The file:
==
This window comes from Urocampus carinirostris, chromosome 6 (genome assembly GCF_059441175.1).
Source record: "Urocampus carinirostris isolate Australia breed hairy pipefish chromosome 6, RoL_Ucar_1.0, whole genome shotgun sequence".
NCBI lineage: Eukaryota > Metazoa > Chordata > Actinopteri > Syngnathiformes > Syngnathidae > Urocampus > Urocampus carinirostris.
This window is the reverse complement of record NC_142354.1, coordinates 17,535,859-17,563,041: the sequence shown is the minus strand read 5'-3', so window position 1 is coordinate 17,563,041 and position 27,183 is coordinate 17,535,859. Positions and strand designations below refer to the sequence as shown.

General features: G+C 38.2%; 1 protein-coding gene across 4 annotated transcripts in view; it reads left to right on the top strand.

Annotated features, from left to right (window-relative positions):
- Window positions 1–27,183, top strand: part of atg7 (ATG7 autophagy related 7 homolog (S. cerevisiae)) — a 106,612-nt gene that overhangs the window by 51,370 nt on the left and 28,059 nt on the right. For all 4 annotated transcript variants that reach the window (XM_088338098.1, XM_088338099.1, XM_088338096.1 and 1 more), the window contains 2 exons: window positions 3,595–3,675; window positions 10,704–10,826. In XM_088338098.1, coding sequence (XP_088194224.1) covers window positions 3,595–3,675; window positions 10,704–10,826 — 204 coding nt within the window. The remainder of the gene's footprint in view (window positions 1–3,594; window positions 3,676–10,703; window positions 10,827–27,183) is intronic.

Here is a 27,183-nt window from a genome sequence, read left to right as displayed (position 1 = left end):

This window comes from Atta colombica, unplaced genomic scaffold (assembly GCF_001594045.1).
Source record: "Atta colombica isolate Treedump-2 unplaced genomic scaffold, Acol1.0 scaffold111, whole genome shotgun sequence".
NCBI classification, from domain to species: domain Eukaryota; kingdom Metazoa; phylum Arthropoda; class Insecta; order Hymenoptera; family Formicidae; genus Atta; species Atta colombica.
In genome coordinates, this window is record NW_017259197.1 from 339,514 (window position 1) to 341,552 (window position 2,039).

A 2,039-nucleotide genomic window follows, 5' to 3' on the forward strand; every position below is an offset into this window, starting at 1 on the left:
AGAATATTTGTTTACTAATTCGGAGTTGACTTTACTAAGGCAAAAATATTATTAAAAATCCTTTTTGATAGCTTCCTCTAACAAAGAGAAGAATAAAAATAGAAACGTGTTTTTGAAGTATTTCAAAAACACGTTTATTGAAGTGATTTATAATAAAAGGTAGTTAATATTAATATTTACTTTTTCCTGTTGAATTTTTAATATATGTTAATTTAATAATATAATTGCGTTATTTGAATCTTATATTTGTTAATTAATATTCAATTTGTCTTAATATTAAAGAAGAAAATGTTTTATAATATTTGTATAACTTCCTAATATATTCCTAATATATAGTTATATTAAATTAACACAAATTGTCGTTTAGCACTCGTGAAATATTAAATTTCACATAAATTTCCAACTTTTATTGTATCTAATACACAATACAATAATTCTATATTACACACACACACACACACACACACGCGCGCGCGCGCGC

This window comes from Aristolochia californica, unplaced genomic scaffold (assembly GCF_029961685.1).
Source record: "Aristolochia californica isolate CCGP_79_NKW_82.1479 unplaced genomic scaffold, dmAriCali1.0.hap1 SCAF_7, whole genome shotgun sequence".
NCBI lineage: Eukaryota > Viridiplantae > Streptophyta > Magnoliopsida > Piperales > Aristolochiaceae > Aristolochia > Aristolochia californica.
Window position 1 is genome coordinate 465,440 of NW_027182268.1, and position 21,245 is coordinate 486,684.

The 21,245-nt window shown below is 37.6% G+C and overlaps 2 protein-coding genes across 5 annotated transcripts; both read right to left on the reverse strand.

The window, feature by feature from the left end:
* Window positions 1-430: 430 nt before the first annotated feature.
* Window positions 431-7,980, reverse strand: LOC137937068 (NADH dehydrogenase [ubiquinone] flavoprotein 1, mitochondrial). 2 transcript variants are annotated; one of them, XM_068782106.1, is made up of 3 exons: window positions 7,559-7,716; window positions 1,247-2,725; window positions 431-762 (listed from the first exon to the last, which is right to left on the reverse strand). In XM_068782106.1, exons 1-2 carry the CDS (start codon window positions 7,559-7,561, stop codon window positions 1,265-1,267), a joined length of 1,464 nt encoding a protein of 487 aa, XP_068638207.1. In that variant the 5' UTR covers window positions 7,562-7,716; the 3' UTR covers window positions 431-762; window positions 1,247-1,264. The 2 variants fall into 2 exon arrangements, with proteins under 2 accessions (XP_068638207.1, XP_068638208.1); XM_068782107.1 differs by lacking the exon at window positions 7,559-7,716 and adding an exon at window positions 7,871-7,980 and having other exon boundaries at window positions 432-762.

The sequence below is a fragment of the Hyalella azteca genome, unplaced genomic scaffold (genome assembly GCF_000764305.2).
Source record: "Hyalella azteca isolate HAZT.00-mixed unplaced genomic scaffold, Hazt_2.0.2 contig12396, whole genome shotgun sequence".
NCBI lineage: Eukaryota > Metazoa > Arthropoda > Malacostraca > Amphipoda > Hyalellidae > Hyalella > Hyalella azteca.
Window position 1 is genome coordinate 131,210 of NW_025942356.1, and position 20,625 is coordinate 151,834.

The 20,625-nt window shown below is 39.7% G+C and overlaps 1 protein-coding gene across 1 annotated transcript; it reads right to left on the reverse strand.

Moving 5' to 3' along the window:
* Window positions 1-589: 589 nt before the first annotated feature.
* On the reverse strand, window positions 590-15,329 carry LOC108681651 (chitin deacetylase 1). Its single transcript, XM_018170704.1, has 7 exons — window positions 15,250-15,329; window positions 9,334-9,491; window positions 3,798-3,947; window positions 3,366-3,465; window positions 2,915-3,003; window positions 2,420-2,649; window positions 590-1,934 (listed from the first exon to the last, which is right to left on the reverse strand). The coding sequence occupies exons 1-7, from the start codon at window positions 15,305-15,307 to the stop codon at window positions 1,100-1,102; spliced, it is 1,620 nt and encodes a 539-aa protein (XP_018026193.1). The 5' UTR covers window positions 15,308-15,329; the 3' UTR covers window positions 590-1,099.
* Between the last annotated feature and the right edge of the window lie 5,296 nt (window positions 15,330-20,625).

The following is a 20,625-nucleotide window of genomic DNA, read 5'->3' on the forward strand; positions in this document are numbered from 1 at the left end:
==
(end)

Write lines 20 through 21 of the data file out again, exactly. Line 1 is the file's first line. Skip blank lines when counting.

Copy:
The window, feature by feature from the left end:
* Window positions 1-430: 430 nt before the first annotated feature.